private, public, and military occupations, to facilitate comparability 
across occupational data produced for statistical purposes by Federal 
agencies. The SOC is designed to reflect the current occupational 
composition in the U.S. and to cover all occupations in which work is 
performed for pay or profit. Information about occupations-- such as 
employment levels and projections, pay and benefits, skills required, 
and demographic characteristics of job holders--is widely used by 
individuals, businesses, researchers, educators, and public policy-
makers.
    The SOC is designed exclusively for statistical purposes. Although 
the SOC may also be used for various non-statistical purposes (e.g., 
for administrative, regulatory, or taxation functions), the 
requirements of government agencies, businesses, or private users that 
choose to use the SOC for non-statistical purposes play no role in the 
development or revision of the SOC. The appropriateness of using the 
SOC for non-statistical purposes must be evaluated on a case-by-case 
basis.
    The SOC was first issued in 1977. To reflect changes in the economy 
and in the nature of work, the SOC must be revised periodically. Prior 
to the 2000 SOC, the SOC was not widely used across Federal data 
collections. With the implementation of the 2000 SOC, all major 
occupational data collections in the Federal statistical system 
provided comparable data, greatly improving the utility of the data. 
The SOC has been revised four times since its inception: 1980, 2000, 
2010, and this 2018 revision.
    A new feature was introduced in the 2010 SOC: The Direct Match 
Title File. This feature lists job titles associated with detailed SOC 
occupations. Each of these titles directly matches to a single SOC 
detailed occupation (i.e., one-to-one mappings, where all workers with 
the job title listed in the Direct Match Title File are classified into 
exactly one detailed SOC occupation code). The Direct Match Title File 
has been updated for 2018.

2018 Revision for the SOC--Overview of the Revision Process

    The formal 2018 SOC revision process was initiated by OMB and the 
SOCPC through a request for public comment in a May 22, 2014, Federal 
Register notice (79 FR 29620). The 2018 revision process included two 
requests for public comment, review of the public comments by the SOCPC 
following each request, and the SOCPC making recommendations to OMB on 
the suite of 2018 revisions. The SOCPC created eight workgroups to 
carry out the bulk of the revision effort and examine occupations by 
groups of Major Groups. These workgroups were charged with reviewing 
the public comments received in response to each of the Federal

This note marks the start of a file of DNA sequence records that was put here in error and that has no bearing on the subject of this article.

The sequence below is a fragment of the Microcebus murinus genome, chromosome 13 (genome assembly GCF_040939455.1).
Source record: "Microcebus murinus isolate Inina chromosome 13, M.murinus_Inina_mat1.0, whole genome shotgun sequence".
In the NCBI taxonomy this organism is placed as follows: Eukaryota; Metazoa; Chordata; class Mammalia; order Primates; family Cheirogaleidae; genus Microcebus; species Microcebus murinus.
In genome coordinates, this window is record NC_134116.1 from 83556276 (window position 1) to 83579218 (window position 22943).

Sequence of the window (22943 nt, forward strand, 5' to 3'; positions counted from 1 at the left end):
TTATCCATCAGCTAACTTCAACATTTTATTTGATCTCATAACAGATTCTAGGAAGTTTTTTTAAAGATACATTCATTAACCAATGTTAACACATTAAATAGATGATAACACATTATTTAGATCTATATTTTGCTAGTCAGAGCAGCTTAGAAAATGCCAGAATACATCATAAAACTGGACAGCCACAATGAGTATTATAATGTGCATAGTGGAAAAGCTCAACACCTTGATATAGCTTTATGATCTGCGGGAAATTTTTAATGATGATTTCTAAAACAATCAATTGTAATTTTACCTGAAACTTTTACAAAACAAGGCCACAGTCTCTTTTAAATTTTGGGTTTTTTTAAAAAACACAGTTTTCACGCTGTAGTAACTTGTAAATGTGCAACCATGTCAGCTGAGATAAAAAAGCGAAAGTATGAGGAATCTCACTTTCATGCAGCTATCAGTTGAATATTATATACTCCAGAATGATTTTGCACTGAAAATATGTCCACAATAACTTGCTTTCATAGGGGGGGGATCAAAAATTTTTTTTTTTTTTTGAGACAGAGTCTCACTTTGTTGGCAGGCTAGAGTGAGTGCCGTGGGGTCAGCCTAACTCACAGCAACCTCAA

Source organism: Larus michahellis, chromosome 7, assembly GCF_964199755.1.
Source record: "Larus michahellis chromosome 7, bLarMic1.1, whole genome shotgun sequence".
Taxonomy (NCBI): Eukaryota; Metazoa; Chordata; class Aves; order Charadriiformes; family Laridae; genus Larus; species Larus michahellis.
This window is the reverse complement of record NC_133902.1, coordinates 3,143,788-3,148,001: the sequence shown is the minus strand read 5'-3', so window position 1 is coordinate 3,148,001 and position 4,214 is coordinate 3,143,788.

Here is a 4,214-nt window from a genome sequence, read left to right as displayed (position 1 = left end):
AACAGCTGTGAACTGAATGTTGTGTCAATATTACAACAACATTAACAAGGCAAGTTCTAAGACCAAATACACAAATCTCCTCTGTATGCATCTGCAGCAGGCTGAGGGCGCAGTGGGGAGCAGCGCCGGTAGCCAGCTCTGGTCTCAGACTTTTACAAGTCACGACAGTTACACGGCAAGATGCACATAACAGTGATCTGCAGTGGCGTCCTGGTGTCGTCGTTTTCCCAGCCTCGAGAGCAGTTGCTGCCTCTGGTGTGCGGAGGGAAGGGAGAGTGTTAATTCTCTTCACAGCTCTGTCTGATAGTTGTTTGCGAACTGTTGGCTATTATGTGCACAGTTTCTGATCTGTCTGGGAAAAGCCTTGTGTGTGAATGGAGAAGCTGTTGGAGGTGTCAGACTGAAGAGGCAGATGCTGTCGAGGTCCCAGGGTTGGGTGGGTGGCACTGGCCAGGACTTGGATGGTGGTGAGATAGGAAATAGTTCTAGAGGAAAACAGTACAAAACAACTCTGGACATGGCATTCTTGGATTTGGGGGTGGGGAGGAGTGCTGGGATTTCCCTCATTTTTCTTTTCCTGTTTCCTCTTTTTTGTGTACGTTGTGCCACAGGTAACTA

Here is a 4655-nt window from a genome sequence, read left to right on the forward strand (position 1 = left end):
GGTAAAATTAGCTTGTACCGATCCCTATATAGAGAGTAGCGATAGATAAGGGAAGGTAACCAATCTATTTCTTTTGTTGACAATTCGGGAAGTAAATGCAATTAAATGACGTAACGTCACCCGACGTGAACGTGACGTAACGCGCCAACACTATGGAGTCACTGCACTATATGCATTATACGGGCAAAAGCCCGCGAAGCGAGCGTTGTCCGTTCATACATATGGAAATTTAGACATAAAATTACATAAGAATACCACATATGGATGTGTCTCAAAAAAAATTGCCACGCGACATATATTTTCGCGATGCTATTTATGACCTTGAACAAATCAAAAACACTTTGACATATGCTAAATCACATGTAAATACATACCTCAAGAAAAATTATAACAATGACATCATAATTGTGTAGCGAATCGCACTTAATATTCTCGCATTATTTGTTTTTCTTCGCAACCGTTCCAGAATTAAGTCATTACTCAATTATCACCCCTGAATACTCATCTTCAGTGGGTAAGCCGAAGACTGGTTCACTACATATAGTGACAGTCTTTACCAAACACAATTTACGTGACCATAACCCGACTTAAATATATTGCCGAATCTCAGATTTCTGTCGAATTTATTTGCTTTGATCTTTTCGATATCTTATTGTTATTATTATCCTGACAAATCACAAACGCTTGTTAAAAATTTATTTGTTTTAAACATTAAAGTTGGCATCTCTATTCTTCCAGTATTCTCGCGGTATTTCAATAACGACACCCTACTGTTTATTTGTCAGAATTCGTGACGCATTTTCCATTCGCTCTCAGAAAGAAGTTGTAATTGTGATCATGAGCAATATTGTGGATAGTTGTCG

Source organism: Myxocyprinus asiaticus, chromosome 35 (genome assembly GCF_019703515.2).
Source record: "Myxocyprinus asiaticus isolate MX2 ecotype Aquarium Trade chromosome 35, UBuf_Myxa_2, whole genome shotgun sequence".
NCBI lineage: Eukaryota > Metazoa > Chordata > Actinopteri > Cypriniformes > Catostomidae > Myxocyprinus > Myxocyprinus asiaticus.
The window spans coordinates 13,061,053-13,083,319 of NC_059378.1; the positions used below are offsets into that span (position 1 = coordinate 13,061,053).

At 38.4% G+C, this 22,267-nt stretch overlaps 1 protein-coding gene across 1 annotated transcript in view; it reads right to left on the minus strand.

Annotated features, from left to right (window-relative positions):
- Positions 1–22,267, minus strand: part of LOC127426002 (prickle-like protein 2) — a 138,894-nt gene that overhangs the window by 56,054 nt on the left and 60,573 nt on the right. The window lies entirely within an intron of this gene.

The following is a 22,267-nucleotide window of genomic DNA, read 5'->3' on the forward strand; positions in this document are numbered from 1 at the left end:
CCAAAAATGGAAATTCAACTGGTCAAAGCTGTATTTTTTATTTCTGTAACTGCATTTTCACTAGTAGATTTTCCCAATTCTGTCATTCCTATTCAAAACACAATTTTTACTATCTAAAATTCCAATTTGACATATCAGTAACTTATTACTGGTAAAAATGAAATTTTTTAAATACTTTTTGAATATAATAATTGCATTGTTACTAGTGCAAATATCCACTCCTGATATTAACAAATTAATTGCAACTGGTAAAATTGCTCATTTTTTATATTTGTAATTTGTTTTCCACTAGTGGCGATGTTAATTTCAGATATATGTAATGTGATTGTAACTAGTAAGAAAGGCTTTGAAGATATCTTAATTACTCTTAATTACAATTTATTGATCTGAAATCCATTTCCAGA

Register notices and providing recommendations for addressing these 
comments to the SOCPC. The workgroups and the SOCPC made 
recommendations guided by the SOC Classification Principles and Coding 
Guidelines (available at https://www.bls.gov/SOC/). Following each 
review of public comments, the workgroups made recommendations by 
consensus to the SOCPC, the SOCPC reviewed the workgroup 
recommendations and made their own recommendations by consensus. The 
SOCPC sent their recommendations to OMB after reviewing both sets of 
public comments. These recommendations led to the creation of new 
occupations, revised occupational titles and definitions, and changes 
to the structure and placement of individual occupations.
    The May 22, 2014, Federal Register notice requested public comments 
on (1) the proposed new Classification Principle to the 2010 SOC 
Classification Principles emphasizing the importance of maintaining 
time series continuity:

[[Page 56273]]

``To maximize the comparability of data, time series continuity is 
maintained to the extent possible;'' (2) the intention to retain the 
2010 SOC Coding Guidelines; (3) the intention to retain the 2010 SOC 
Major Group structure; (4) proposals for the correction, change, or 
combination of 2010 SOC detailed occupations; and (5) proposals for new 
detailed occupations. The comment period for the May 22, 2014, Federal 
Register notice closed on July 21, 2014. Approximately 300 public 
comments were received in response to this May 22, 2014, notice.
    OMB published the SOCPC interim recommendations in the July 22, 
2016, Federal Register (81 FR 48306) requesting public comment on: (1) 
The 2018 SOC Classification Principles and Coding Guidelines 
recommended by the SOCPC; (2) the proposed hierarchical structure of 
the 2018 SOC, including changes to the major, minor, broad, and 
detailed occupation groups; (3) the titles, placement, and codes of new 
occupations that the SOCPC recommended be added in the revised 2018 
SOC; and (4) preliminary definitions for revised and proposed 2018 SOC 
occupations. In conjunction with the publication of the July 22, 2016, 
Federal Register notice, rationales for the recommended changes in 
response to specific comments from the May 22, 2014, Federal Register 
notice were made available on the SOC Web site at https://www.bls.gov/SOC/. More than 6,300 public comments were received in response to the 
July 22, 2016, Federal Register notice.
    The SOCPC's final recommendations of additional changes to the SOC 
structures and definitions were shared with OMB in a report; this 
report will be available at https://www.bls.gov/SOC/.

Public Comments

    Each of the more than 6,300 individual public comments in response 
to the July 22, 2016, Federal Register notice received a unique docket 
number when received and similar dockets were reviewed simultaneously 
by the workgroups and the SOCPC. In total, approximately 223 unique 
issues were identified in commenters' correspondence. The SOCPC's full 
set of responses to the comments received in response to the July 22, 
2016, Federal Register notice will be available at https://www.bls.gov/SOC/.
    In some cases, the SOCPC recommended changes to the 2018 SOC based 
on input from member agencies and workgroups, separate from the public 
comment process. Changes to titles and definitions that resulted do not 
necessarily alter occupational coverage, but rather refine how